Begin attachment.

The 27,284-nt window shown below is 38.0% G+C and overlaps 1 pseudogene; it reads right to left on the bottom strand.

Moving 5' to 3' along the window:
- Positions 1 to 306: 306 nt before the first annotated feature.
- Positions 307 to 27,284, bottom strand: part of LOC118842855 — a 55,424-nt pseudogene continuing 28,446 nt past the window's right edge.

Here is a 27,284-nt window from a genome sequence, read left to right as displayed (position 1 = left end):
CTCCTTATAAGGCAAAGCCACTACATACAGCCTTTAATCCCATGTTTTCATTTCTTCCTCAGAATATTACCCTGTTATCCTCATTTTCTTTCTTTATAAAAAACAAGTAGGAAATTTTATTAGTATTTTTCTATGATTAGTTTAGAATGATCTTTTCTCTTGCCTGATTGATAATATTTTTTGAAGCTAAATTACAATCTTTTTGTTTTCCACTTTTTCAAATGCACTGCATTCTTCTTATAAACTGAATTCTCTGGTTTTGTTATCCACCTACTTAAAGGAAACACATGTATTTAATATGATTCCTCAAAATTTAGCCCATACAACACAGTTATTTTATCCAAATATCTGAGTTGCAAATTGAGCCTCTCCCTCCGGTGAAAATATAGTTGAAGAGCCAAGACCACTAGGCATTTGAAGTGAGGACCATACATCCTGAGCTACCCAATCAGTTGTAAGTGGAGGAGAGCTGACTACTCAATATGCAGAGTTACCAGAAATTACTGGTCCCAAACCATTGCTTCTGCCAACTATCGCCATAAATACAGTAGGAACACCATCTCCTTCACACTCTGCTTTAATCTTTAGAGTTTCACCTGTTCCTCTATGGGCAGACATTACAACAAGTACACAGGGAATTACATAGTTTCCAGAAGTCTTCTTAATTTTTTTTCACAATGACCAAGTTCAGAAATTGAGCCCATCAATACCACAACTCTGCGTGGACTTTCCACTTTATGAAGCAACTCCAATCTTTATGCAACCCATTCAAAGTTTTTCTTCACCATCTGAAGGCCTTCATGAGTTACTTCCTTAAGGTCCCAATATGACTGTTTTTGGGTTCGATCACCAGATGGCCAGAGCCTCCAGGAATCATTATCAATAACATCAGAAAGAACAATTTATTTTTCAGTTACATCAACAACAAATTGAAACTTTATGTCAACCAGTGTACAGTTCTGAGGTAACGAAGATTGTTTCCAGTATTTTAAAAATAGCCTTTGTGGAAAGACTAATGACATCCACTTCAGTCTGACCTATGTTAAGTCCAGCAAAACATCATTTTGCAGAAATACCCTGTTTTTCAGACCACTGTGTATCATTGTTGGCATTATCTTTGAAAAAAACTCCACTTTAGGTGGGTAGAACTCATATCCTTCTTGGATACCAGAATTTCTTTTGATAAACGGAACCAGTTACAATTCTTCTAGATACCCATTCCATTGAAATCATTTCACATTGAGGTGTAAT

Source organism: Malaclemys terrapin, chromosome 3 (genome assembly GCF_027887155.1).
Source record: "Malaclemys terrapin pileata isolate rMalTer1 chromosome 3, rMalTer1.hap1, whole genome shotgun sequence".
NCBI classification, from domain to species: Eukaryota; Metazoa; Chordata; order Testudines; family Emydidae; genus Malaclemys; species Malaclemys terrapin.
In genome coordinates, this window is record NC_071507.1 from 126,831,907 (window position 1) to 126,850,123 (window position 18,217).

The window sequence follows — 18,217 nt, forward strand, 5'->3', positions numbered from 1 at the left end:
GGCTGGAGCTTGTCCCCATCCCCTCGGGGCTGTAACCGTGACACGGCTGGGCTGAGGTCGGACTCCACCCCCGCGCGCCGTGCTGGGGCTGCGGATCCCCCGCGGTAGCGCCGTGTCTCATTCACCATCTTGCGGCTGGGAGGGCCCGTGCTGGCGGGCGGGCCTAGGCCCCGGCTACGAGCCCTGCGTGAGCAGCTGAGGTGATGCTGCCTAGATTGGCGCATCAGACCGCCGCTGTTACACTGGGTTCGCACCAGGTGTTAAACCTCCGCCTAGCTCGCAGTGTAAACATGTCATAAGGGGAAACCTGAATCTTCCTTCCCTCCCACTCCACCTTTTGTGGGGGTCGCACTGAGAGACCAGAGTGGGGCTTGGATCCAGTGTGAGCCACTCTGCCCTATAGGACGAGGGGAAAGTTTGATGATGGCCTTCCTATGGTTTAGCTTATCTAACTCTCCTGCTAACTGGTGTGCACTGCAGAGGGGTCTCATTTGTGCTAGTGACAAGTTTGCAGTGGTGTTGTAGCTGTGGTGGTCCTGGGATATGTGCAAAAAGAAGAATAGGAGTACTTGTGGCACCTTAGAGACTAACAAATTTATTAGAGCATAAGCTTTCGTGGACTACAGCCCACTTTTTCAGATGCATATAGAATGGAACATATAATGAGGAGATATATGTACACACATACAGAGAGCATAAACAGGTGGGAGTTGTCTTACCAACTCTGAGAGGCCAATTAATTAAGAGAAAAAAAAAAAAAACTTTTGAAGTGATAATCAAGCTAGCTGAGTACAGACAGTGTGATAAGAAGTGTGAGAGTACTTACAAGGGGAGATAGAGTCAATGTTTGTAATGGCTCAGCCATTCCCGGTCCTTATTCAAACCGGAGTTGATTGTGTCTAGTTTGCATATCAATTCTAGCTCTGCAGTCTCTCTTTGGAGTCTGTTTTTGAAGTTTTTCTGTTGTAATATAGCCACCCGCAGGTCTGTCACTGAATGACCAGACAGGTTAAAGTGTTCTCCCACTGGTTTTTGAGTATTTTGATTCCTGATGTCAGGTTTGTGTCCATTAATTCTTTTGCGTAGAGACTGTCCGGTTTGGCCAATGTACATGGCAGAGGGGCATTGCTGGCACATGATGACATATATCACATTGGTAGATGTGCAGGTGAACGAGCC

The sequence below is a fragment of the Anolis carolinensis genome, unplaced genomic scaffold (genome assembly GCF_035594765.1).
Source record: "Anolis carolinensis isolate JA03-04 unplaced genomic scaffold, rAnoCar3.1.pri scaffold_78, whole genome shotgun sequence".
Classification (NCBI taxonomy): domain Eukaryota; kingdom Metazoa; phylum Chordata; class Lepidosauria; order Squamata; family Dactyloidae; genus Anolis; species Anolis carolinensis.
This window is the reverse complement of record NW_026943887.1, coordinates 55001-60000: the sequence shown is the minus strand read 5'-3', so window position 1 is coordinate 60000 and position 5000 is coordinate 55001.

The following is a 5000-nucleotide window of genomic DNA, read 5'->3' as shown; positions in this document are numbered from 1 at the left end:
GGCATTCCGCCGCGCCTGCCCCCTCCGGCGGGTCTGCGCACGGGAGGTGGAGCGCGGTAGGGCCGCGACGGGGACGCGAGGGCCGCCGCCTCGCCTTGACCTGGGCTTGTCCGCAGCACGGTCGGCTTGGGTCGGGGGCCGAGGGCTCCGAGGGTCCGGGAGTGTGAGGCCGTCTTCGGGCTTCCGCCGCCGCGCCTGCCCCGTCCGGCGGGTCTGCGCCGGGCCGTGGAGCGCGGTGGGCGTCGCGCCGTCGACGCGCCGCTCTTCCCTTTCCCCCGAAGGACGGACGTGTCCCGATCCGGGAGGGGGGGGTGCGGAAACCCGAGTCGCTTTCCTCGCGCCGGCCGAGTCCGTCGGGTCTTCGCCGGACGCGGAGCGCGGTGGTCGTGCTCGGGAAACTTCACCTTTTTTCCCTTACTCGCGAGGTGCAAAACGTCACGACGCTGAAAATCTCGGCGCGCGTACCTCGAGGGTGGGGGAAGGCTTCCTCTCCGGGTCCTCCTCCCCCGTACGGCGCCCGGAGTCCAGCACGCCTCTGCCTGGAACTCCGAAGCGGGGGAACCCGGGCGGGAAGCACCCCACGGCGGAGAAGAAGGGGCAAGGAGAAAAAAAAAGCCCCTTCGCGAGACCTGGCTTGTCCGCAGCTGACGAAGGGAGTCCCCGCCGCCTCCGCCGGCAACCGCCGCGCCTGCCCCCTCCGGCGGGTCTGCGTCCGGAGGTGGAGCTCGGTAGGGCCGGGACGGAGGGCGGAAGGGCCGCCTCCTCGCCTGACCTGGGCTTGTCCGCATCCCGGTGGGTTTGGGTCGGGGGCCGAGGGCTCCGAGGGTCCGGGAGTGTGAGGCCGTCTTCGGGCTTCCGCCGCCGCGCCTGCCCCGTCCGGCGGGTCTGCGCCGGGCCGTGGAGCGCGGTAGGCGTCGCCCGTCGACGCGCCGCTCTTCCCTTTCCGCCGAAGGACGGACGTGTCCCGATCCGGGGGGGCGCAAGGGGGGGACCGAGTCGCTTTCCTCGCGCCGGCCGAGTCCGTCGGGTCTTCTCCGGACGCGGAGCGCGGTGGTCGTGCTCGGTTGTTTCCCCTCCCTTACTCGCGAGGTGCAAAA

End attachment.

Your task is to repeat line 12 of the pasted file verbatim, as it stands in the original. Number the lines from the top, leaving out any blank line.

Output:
GGCTGGAGCTTGTCCCCATCCCCTCGGGGCTGTAACCGTGACACGGCTGGGCTGAGGTCGGACTCCACCCCCGCGCGCCGTGCTGGGGCTGCGGATCCCCCGCGGTAGCGCCGTGTCTCATTCACCATCTTGCGGCTGGGAGGGCCCGTGCTGGCGGGCGGGCCTAGGCCCCGGCTACGAGCCCTGCGTGAGCAGCTGAGGTGATGCTGCCTAGATTGGCGCATCAGACCGCCGCTGTTACACTGGGTTCGCACCAGGTGTTAAACCTCCGCCTAGCTCGCAGTGTAAACATGTCATAAGGGGAAACCTGAATCTTCCTTCCCTCCCACTCCACCTTTTGTGGGGGTCGCACTGAGAGACCAGAGTGGGGCTTGGATCCAGTGTGAGCCACTCTGCCCTATAGGACGAGGGGAAAGTTTGATGATGGCCTTCCTATGGTTTAGCTTATCTAACTCTCCTGCTAACTGGTGTGCACTGCAGAGGGGTCTCATTTGTGCTAGTGACAAGTTTGCAGTGGTGTTGTAGCTGTGGTGGTCCTGGGATATGTGCAAAAAGAAGAATAGGAGTACTTGTGGCACCTTAGAGACTAACAAATTTATTAGAGCATAAGCTTTCGTGGACTACAGCCCACTTTTTCAGATGCATATAGAATGGAACATATAATGAGGAGATATATGTACACACATACAGAGAGCATAAACAGGTGGGAGTTGTCTTACCAACTCTGAGAGGCCAATTAATTAAGAGAAAAAAAAAAAAAACTTTTGAAGTGATAATCAAGCTAGCTGAGTACAGACAGTGTGATAAGAAGTGTGAGAGTACTTACAAGGGGAGATAGAGTCAATGTTTGTAATGGCTCAGCCATTCCCGGTCCTTATTCAAACCGGAGTTGATTGTGTCTAGTTTGCATATCAATTCTAGCTCTGCAGTCTCTCTTTGGAGTCTGTTTTTGAAGTTTTTCTGTTGTAATATAGCCACCCGCAGGTCTGTCACTGAATGACCAGACAGGTTAAAGTGTTCTCCCACTGGTTTTTGAGTATTTTGATTCCTGATGTCAGGTTTGTGTCCATTAATTCTTTTGCGTAGAGACTGTCCGGTTTGGCCAATGTACATGGCAGAGGGGCATTGCTGGCACATGATGACATATATCACATTGGTAGATGTGCAGGTGAACGAGCC